Pet Adoption- Being Properly Prepared

You’ve finally decided to make a furry addition to your family and you can’t wait! Playtime, warm cuddles, and lots of kisses are being looked forward to as they should be. You can’t wait to get started with your new pet, but are you properly prepared? Adopting a pet is more than just wanting a pet; it is about committing to a forever companion. Before jumping into the furry ownership role, it is extremely important to be ready to face many challenges along with the joys that accompany pet ownership.

Many individuals are aware of the upfront costs, but ignore the thought of future expenditures. Pets are not cheap and it is important that your financial situation can handle the expense of a pet. According to ASPCA, you should expect to pay around $1,300-$1,500 in your pet’s first year alone. Each year thereafter you should expect to pay at least $1,500, totaling about $20,000 in a pet’s lifetime. These costs cover the minimum cost of humane care including: food, water, routine vaccinations and exams, as well as other minor expenses. You should ask yourself some imperative questions before making a furry commitment.

Why do you want the pet? This is the first question you should ask yourself and this will help you determine what species and breed fits your lifestyle. Are you ready for a long-term commitment? Dogs, on average, live to be 10-15 years old and cats live to be around 20 years of age. It is like a marriage, if circumstances change you need to be willing and able to care for your pet.

Do you know what kind of pet is right for you? Your personality and lifestyle, along with the amount of space and time at home you have, will play a huge role. If you are not home often, perhaps a cat would be a better choice than a dog. Will you be able to spend quality time together? Being left alone for long periods of time is often accompanied by behavioral problems. Pets thrive with exercise and companionship, especially dogs.
Can you afford to care for your pet’s health and safety? Regular vaccinations greatly reduce risk of costly diseases. Are you prepared to deal with any health challenges your pet may have? Animals are prone to many of the same diseases we have, including cancer, allergies, diabetes, and many other medical issues. Are you willing to train your pet? Training your pet takes patience and time, but is well worth it. Proper basic training helps with communication between pet and owner.

Are you prepared to pet-proof your home? Hiding toxic foods and plants, purchasing tight-sealing garbage cans, and avoiding dangerous decorations are just a few household threats to your pet. Most importantly, is your family ready for a pet? If you have toddlers roaming the house, perhaps investing in a high-energy puppy is not in your best interest until your child ages more. Also, perhaps your other pets are not quite ready for another addition. You’ve completed the questioning process and have made your decision, now is the perfect time to prepare your home properly.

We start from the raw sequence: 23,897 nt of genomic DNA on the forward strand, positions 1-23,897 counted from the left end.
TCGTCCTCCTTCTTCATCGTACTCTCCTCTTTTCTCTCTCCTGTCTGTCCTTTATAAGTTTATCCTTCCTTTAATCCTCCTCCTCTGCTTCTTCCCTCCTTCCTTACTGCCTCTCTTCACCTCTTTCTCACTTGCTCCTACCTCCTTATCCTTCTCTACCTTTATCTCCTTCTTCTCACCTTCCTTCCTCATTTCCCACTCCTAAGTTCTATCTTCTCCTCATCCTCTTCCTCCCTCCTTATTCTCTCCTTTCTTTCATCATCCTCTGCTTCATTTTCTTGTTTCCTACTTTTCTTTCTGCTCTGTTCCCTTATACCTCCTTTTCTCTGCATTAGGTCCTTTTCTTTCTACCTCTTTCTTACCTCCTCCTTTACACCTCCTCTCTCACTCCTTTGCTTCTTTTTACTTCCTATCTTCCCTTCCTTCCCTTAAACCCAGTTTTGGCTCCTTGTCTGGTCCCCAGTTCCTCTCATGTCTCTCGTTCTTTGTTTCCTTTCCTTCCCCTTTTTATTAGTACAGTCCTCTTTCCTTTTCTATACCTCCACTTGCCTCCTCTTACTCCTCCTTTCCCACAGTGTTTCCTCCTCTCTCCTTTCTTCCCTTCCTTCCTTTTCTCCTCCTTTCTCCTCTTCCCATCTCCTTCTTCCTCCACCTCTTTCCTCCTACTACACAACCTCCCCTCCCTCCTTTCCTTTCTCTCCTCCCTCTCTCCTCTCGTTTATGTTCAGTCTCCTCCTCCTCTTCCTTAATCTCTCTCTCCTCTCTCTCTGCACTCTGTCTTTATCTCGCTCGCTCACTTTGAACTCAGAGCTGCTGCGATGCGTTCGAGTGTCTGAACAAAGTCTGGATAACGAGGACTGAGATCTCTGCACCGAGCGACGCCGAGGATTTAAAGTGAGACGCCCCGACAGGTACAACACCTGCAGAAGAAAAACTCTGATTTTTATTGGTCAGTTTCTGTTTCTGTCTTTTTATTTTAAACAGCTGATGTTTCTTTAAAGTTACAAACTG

Get yourself off to a great start by placing multiple cozy beds throughout the house. This, along with not leaving your pet unsupervised, will ensure that your pet will be more likely to keep off of furniture. If keeping off furniture continues to be a problem, try double-sided tape or upside-down carpet runner on furniture. Dog crates are great for confining while gone; you can eventually ween your dog off the crate as their house manners improve. As you slowly let your dog take free range of the house, make sure to leave lots of permissible chew-toys around. Make sure to exercise your dog at least 30 minutes a day as well. For cats, place scratching posts & perches about to discourage scratching furniture.

Make sure to purchase place mats for food and water bowls to avoid messes. Do not use ammonia-based cleaners when cleaning up pet accidents. Although this gets rid of the smell for humans, pets can still smell the scent and can often be attracted to urinate in the same area again. Instead, use special enzymatic cleaner. You can find such cleaners at all major pet stores, a great product is Nature’s Miracle©. Grooming is an important way to keep your home clean as well. You will want to trim and file nails regularly to keep them from scratching furniture. Brushing your pet regularly removes dead skin and hair that would otherwise end up on your furniture and floors. Be sure to wipe your pet’s paws after returning inside and their mouth after eating as well. Now that you’re all ready to go get your pet, know that you are doing a great thing.

Adopting a pet is one of the best feelings in the world, you’re saving a life! According to ASPCA, approximately 7.6 million animals go into shelters each year and only 2.7 million of them (35%) are actually adopted. Around 649,000 are returne